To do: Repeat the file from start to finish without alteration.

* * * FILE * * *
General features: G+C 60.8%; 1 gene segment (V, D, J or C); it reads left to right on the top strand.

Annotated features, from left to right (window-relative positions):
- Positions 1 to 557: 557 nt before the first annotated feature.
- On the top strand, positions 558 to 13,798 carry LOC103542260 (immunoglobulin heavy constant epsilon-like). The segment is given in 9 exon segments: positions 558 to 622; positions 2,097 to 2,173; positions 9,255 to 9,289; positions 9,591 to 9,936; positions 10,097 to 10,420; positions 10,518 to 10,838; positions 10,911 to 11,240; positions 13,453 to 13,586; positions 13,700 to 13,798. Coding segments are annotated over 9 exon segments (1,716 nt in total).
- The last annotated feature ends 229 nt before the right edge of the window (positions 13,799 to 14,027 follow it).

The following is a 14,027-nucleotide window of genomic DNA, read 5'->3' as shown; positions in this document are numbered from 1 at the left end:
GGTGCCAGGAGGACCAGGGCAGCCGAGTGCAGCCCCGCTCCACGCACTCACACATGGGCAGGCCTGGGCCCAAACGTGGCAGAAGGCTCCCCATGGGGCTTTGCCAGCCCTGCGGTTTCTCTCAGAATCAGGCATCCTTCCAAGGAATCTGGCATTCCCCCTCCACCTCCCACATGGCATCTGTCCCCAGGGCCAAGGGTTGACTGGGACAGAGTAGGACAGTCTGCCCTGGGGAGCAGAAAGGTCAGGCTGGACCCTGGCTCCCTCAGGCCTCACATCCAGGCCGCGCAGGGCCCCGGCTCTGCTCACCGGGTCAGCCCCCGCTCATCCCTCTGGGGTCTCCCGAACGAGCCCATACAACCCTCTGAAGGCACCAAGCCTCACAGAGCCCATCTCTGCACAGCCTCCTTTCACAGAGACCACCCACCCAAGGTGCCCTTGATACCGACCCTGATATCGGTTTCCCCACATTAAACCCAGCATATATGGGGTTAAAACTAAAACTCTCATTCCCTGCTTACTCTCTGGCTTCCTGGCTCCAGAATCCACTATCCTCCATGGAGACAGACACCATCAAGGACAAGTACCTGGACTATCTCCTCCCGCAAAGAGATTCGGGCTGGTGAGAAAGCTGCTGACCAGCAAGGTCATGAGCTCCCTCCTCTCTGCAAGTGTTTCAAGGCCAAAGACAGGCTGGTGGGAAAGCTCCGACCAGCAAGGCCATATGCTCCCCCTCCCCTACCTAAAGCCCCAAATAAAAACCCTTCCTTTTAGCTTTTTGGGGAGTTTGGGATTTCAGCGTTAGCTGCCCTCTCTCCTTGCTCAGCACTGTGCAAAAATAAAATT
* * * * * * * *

General features: G+C 60.8%; 1 gene segment (V, D, J or C); it reads left to right on the top strand.

Annotated features, from left to right (window-relative positions):
- Positions 1 to 557: 557 nt before the first annotated feature.
- On the top strand, positions 558 to 13,798 carry LOC103542260 (immunoglobulin heavy constant epsilon-like). The segment is given in 9 exon segments: positions 558 to 622; positions 2,097 to 2,173; positions 9,255 to 9,289; positions 9,591 to 9,936; positions 10,097 to 10,420; positions 10,518 to 10,838; positions 10,911 to 11,240; positions 13,453 to 13,586; positions 13,700 to 13,798. Coding segments are annotated over 9 exon segments (1,716 nt in total).
- The last annotated feature ends 229 nt before the right edge of the window (positions 13,799 to 14,027 follow it).

The following is a 14,027-nucleotide window of genomic DNA, read 5'->3' as shown; positions in this document are numbered from 1 at the left end:
GGTGCCAGGAGGACCAGGGCAGCCGAGTGCAGCCCCGCTCCACGCACTCACACATGGGCAGGCCTGGGCCCAAACGTGGCAGAAGGCTCCCCATGGGGCTTTGCCAGCCCTGCGGTTTCTCTCAGAATCAGGCATCCTTCCAAGGAATCTGGCATTCCCCCTCCACCTCCCACATGGCATCTGTCCCCAGGGCCAAGGGTTGACTGGGACAGAGTAGGACAGTCTGCCCTGGGGAGCAGAAAGGTCAGGCTGGACCCTGGCTCCCTCAGGCCTCACATCCAGGCCGCGCAGGGCCCCGGCTCTGCTCACCGGGTCAGCCCCCGCTCATCCCTCTGGGGTCTCCCGAACGAGCCCATACAACCCTCTGAAGGCACCAAGCCTCACAGAGCCCATCTCTGCACAGCCTCCTTTCACAGAGACCACCCACCCAAGGTGCCCTTGATACCGACCCTGATATCGGTTTCCCCACATTAAACCCAGCATATATGGGGTTAAAACTAAAACTCTCATTCCCTGCTTACTCTCTGGCTTCCTGGCTCCAGAATCCACTATCCTCCATGGAGACAGACACCATCAAGGACAAGTACCTGGACTATCTCCTCCCGCAAAGAGATTCGGGCTGGTGAGAAAGCTGCTGACCAGCAAGGTCATGAGCTCCCTCCTCTCTGCAAGTGTTTCAAGGCCAAAGACAGGCTGGTGGGAAAGCTCCGACCAGCAAGGCCATATGCTCCCCCTCCCCTACCTAAAGCCCCAAATAAAAACCCTTCCTTTTAGCTTTTTGGGGAGTTTGGGATTTCAGCGTTAGCTGCCCTCTCTCCTTGCTCAGCACTGTGCAAAAATAAAATT